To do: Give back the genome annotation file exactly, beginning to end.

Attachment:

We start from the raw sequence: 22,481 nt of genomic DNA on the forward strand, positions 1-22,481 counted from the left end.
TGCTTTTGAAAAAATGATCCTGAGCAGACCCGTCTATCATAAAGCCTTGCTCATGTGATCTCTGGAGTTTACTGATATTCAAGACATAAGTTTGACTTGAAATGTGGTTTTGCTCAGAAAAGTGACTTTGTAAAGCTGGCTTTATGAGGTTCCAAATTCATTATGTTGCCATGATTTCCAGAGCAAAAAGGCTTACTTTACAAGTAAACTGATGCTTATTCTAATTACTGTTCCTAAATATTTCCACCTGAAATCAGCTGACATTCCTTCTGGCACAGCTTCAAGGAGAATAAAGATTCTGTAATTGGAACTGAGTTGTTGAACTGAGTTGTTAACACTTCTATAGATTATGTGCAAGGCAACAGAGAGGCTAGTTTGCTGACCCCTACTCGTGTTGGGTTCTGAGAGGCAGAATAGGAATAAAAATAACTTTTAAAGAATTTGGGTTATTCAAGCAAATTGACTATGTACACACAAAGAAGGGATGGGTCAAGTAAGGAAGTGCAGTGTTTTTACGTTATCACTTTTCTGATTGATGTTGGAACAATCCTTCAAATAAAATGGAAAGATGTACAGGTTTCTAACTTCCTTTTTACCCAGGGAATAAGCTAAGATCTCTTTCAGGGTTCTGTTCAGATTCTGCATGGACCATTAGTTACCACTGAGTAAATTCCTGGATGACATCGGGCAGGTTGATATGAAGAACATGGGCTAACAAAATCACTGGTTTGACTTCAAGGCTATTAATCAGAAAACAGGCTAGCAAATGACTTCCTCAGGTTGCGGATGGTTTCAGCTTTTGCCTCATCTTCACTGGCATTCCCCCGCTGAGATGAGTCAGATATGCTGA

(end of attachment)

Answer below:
We start from the raw sequence: 22,481 nt of genomic DNA on the forward strand, positions 1-22,481 counted from the left end.
TGCTTTTGAAAAAATGATCCTGAGCAGACCCGTCTATCATAAAGCCTTGCTCATGTGATCTCTGGAGTTTACTGATATTCAAGACATAAGTTTGACTTGAAATGTGGTTTTGCTCAGAAAAGTGACTTTGTAAAGCTGGCTTTATGAGGTTCCAAATTCATTATGTTGCCATGATTTCCAGAGCAAAAAGGCTTACTTTACAAGTAAACTGATGCTTATTCTAATTACTGTTCCTAAATATTTCCACCTGAAATCAGCTGACATTCCTTCTGGCACAGCTTCAAGGAGAATAAAGATTCTGTAATTGGAACTGAGTTGTTGAACTGAGTTGTTAACACTTCTATAGATTATGTGCAAGGCAACAGAGAGGCTAGTTTGCTGACCCCTACTCGTGTTGGGTTCTGAGAGGCAGAATAGGAATAAAAATAACTTTTAAAGAATTTGGGTTATTCAAGCAAATTGACTATGTACACACAAAGAAGGGATGGGTCAAGTAAGGAAGTGCAGTGTTTTTACGTTATCACTTTTCTGATTGATGTTGGAACAATCCTTCAAATAAAATGGAAAGATGTACAGGTTTCTAACTTCCTTTTTACCCAGGGAATAAGCTAAGATCTCTTTCAGGGTTCTGTTCAGATTCTGCATGGACCATTAGTTACCACTGAGTAAATTCCTGGATGACATCGGGCAGGTTGATATGAAGAACATGGGCTAACAAAATCACTGGTTTGACTTCAAGGCTATTAATCAGAAAACAGGCTAGCAAATGACTTCCTCAGGTTGCGGATGGTTTCAGCTTTTGCCTCATCTTCACTGGCATTCCCCCGCTGAGATGAGTCAGATATGCTGA